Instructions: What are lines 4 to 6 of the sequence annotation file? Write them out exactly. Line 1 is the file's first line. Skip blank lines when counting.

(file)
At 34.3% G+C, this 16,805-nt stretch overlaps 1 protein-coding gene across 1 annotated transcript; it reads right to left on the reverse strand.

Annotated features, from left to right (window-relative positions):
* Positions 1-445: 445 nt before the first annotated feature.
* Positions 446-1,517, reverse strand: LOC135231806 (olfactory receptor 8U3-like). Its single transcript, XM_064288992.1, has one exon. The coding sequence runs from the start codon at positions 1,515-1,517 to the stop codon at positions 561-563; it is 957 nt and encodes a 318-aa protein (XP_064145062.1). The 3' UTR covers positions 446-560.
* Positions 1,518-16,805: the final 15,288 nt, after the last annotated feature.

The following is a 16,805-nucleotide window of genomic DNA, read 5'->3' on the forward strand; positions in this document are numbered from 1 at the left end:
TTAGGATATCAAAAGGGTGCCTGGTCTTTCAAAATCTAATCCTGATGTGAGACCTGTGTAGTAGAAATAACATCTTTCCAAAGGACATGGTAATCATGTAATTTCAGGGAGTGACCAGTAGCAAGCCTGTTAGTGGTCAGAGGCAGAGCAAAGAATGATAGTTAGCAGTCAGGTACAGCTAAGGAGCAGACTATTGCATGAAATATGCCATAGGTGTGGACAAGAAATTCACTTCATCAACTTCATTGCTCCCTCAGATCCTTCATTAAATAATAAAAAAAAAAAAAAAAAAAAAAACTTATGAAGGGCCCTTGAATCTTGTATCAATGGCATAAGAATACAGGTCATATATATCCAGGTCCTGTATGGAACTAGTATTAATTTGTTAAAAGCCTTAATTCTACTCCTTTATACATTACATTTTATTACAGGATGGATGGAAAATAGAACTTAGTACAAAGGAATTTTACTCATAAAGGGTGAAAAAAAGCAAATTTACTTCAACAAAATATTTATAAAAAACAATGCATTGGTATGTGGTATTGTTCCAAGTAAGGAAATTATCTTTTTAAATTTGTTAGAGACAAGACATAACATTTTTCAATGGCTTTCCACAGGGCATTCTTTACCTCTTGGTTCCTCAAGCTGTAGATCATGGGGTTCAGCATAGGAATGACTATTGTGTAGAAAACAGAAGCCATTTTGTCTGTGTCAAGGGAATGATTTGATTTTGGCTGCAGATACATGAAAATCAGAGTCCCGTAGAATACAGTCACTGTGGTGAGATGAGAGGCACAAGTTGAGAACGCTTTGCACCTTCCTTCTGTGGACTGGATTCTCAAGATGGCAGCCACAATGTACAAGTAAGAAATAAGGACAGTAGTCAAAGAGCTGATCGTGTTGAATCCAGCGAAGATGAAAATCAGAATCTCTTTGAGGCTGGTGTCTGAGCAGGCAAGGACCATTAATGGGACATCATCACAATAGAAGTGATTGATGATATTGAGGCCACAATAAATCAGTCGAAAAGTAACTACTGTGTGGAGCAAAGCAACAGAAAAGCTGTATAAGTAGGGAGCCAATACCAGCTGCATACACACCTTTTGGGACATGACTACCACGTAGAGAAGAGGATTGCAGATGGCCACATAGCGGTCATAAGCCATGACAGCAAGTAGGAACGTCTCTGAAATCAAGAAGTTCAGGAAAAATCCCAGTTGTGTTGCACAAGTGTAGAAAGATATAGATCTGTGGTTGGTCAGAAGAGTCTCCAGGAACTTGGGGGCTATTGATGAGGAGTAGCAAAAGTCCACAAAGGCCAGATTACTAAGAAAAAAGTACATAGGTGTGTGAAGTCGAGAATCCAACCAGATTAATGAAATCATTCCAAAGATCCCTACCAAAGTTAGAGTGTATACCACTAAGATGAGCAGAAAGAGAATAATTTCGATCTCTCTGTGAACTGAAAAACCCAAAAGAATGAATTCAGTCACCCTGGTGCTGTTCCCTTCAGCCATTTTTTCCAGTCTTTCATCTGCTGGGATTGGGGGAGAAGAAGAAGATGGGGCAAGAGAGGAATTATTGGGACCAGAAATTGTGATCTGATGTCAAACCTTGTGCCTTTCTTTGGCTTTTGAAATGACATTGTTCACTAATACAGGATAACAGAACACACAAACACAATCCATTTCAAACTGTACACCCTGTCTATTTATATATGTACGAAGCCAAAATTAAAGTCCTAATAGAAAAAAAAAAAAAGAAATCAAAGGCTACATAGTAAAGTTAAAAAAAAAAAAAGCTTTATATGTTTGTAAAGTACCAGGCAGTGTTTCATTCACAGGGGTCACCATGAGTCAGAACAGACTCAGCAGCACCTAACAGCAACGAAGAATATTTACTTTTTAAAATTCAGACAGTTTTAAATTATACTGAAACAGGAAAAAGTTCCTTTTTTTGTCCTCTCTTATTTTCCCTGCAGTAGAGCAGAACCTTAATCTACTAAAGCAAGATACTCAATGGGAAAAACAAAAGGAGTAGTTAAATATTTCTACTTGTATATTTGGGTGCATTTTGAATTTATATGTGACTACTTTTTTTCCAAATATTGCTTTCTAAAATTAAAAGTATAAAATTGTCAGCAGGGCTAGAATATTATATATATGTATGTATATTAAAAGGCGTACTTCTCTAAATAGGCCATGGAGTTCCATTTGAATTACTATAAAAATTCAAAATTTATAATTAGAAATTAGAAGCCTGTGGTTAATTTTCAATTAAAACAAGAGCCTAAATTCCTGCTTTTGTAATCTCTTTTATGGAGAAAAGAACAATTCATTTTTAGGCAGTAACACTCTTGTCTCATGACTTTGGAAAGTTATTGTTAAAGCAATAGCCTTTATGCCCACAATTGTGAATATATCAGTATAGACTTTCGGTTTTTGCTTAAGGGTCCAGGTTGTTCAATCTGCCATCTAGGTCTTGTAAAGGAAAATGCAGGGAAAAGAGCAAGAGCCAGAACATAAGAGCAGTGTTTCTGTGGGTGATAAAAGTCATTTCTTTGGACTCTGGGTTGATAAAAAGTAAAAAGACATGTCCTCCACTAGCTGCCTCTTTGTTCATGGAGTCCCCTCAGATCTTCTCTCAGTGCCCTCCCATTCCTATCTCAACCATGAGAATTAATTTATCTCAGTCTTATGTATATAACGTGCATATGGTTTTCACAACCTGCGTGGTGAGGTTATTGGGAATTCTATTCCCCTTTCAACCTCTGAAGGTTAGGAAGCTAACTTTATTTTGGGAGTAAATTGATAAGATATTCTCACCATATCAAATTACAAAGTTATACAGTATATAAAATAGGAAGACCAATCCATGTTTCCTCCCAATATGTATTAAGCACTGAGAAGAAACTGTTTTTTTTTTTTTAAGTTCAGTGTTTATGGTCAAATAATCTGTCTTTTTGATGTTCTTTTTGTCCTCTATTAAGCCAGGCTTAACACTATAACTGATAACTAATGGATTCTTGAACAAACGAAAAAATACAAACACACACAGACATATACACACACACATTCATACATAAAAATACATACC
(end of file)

* Positions 446-1,517, reverse strand: LOC135231806 (olfactory receptor 8U3-like). Its single transcript, XM_064288992.1, has one exon. The coding sequence runs from the start codon at positions 1,515-1,517 to the stop codon at positions 561-563; it is 957 nt and encodes a 318-aa protein (XP_064145062.1). The 3' UTR covers positions 446-560.
* Positions 1,518-16,805: the final 15,288 nt, after the last annotated feature.

The following is a 16,805-nucleotide window of genomic DNA, read 5'->3' on the forward strand; positions in this document are numbered from 1 at the left end: